Despite The Dark King and The Lightning Tower being disappointing in that they were previously available as audiobooks, they are both good stories and I enjoyed reading rather than listening to them. They don’t lose anything from the translation to paper and are gripping reads.

The next story is The Kaban Project by Graham McNeill and it is a prologue of sorts to Mechanicum. It involves some of the same characters and a certain artificial intelligence. It’s an interesting story, nicely written and adds to the lore surrounding the Mechanicum. It reminded me a little of the classic robot stories by Asimov in tone although the conclusion is considerably darker.

This is followed by another former audiobook story, Raven’s Flight by Gav Thorpe. I really like this story as an audiobook and it holds up very well as a printed story. It doesn’t quite fit in with the other stories character wise but tonally it does work well with the other stories in this anthology.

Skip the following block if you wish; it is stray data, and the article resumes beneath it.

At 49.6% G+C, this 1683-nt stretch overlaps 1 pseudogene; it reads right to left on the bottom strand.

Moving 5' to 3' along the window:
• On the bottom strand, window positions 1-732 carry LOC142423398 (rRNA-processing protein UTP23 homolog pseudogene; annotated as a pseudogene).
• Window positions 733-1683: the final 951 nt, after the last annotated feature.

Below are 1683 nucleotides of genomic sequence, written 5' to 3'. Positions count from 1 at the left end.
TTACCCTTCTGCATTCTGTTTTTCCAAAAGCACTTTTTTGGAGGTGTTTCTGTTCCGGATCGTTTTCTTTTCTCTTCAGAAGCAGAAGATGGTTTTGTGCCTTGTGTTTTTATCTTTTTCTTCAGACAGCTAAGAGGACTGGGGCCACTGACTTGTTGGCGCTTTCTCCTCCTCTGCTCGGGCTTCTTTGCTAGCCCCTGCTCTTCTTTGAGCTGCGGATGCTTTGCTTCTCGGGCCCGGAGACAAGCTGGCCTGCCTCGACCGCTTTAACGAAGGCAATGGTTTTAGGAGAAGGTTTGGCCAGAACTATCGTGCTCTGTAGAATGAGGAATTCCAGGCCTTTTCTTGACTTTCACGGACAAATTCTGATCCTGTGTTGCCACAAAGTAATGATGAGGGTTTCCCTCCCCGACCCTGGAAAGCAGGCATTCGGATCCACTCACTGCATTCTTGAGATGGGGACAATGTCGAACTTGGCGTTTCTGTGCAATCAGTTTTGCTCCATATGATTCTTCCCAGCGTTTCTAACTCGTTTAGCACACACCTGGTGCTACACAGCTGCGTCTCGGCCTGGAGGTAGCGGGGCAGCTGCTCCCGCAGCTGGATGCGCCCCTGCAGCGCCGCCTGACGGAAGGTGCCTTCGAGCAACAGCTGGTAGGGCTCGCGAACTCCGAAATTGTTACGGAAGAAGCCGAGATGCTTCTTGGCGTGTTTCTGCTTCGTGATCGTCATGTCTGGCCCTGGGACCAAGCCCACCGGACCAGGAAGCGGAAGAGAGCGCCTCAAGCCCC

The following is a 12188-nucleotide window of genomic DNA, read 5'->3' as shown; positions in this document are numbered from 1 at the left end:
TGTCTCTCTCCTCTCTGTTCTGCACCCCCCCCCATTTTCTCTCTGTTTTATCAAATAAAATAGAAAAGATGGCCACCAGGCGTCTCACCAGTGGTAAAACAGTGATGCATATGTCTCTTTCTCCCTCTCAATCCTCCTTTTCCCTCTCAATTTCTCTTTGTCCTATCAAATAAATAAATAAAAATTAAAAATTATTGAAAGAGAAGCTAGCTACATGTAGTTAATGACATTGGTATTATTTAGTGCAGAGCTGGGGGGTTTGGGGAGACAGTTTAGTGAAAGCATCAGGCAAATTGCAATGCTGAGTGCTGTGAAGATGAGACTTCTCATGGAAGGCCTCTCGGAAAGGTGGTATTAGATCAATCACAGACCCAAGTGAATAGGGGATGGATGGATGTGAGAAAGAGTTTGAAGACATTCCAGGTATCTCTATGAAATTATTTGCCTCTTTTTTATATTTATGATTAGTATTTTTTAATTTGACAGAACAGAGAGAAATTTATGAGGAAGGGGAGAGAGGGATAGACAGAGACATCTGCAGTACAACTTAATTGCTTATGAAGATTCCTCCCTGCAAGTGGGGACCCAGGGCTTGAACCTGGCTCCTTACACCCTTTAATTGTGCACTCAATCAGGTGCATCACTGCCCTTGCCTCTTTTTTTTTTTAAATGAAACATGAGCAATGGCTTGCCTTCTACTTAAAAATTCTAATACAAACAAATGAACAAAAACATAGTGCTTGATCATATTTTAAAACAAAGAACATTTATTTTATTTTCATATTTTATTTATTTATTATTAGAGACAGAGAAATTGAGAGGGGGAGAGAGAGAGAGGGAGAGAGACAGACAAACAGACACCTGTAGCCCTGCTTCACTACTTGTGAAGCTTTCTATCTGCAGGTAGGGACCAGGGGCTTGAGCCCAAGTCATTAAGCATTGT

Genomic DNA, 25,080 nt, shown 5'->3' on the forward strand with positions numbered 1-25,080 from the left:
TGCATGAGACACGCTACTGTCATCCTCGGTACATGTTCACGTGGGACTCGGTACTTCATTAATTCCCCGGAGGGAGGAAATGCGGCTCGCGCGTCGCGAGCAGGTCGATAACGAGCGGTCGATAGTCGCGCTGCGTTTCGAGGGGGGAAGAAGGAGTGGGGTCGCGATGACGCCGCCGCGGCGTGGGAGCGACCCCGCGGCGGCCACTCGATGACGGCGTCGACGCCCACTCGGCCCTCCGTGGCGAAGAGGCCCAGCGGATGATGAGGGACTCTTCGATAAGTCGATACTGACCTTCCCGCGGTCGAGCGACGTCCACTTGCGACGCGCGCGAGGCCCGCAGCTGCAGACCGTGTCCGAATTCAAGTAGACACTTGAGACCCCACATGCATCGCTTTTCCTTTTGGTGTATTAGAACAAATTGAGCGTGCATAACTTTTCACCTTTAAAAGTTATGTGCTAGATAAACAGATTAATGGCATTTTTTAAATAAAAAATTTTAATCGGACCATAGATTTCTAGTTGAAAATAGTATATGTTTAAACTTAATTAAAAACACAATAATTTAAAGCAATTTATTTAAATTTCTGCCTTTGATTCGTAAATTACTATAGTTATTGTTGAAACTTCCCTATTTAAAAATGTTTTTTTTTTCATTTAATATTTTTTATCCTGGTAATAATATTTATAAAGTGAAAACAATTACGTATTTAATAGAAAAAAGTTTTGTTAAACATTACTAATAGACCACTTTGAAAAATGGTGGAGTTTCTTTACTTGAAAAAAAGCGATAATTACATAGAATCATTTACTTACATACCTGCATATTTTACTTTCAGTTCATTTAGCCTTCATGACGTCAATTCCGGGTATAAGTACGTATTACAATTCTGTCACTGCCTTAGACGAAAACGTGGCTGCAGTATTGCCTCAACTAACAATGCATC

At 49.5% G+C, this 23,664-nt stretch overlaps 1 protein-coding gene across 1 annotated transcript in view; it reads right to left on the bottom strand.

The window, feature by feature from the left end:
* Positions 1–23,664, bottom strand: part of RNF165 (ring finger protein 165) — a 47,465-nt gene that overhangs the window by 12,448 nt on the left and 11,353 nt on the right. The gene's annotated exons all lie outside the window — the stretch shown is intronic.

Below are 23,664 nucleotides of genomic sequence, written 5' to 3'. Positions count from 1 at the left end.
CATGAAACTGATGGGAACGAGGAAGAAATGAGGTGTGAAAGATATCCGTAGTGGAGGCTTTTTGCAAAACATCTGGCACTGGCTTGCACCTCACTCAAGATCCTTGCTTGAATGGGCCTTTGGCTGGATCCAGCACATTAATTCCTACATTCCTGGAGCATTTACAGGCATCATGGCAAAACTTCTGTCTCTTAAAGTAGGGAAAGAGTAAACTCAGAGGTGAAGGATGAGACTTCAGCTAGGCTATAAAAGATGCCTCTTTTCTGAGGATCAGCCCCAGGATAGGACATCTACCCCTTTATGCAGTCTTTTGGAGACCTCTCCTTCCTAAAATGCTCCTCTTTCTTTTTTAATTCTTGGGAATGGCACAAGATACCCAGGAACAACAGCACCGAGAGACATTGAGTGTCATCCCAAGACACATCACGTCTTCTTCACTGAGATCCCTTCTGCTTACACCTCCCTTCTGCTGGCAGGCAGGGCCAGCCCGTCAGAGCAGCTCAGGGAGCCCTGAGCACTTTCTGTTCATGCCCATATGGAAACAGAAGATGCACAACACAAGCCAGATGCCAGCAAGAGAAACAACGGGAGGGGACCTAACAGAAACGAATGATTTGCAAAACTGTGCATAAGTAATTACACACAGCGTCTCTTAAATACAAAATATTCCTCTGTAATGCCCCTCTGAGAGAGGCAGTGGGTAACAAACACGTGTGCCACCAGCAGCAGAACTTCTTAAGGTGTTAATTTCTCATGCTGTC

Unfortunately Death of a Silversmith fits in less well. It feels like it would have fitted in better in one of the earlier anthologies, or even as just a stand alone download from Black Library. It’s not a bad story per se, it’s just missing something. As a stand alone story it may have shone, but in this book it just fades away in comparison to the other offerings.